The cowboy didn’t belong behind the wheel of a 2014 Mazda. It was an obnoxious iridescent green that stood out boldly against the greys mesh of buildings and skyscrapers that made up the metropolis net of the bustling city. He was too big for the seats and his boots scraped along the ridges of the plastic floor mating as he fumbled to find the gas pedal, in place of stirrups. He took off the white brimmed hat Margaret, his wife, had given him last year on his birthday and placed it onto the seat beside him. She had given him the hat and then announced, between mouthfuls of birthday cake that she was moving to New York. “Come if you’d like,” she had said.
“What do you think?” asked the salesman.
The stocky salesman had a bachelor’s degree with a double major in political science and history and had no fucking clue about cars. He got his job through a friend and halfheartedly tried to sell vehicles to people while pursuing his true passion of writing a series of graphic novels about Winston Churchill in the evenings and weekends. To him, the cowboy was just another customer.
“I don’t know,” the cowboy replied, “it just doesn’t feel right.”
He wasn’t lying. The textured cloth covering didn’t slide against his weathered blue jeans the same way his horses hide did. His callouses didn’t fit into the grooves of the steering wheel like they did into his work gloves at home. His wife approached from across the parking lot wearing a loose fitting dress and turquoise jewelry piled on top of each around her neck. She drank from a Venti Starbucks cup with a long straw that jostled up and down in her mouth as she talked.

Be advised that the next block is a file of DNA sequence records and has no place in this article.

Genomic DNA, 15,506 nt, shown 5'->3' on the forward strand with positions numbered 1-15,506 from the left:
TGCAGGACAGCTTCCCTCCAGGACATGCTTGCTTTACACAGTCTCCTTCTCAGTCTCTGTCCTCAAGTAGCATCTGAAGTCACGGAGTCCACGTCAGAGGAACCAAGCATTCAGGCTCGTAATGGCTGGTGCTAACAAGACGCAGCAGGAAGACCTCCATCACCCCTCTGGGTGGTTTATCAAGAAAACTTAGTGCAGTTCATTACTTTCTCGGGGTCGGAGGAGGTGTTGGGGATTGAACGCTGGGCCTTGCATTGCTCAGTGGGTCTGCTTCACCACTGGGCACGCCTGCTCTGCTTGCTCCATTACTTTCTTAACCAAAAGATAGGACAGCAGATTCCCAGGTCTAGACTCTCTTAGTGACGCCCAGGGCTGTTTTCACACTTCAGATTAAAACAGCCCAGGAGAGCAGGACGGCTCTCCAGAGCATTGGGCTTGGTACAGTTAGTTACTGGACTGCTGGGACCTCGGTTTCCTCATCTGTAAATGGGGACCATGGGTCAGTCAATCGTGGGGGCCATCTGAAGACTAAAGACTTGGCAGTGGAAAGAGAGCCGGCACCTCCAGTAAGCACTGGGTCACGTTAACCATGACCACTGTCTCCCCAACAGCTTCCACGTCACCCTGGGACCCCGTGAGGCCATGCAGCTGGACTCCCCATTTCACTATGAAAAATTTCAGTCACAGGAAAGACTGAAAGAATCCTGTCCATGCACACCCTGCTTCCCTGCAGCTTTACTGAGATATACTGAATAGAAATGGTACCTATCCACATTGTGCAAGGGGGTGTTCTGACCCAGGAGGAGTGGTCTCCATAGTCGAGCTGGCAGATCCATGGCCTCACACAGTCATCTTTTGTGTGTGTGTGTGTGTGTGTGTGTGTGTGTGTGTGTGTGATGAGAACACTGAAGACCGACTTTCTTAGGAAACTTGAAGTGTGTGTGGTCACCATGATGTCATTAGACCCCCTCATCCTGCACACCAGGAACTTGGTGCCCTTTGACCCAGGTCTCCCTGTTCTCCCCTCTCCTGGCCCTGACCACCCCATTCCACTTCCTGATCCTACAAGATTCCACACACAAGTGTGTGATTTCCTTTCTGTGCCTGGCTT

“Oh, it looks great!” she commented to no one in particular, causing the salesman to look at the cowboy and the cowboy to look down at his ill fitted feet resting on the foreign manufactured car floor.
“Doesn’t it look great?!” she exclaimed again to no one in particular, causing the salesman to looks at her and her to look at the cowboy who was still looking at his feet.
“Well, I think it looks great,” she concluded to no one in particular.
With this last remark the cowboy looked up at his wife. Since moving East she had taken an akin liking to talking loudly, visiting art galleries and insisting that she could swim to Staten Island if she wanted to, she just didn’t see the point in accomplishing such a feat at her age. It was tiring listening to her talk these days, but the cowboy put up with it. He put up with it because he remembered the young girl in the red sundress who had smiled at him from across the room 28 years ago. The girl who fearlessly jumped off the rocks into the lake each summer. The girl who baked him a cake for his birthday every year from scratch. The girl who shyly sang karaoke on their third date and whose voice convinced him she was the one.
That’s why he sat in the green Mazda at the car lot on that Saturday, because he knew she was still there. Somewhere hidden beneath the layers of turquoise accessories and hemp clothing was the girl who smiled at him from across the room.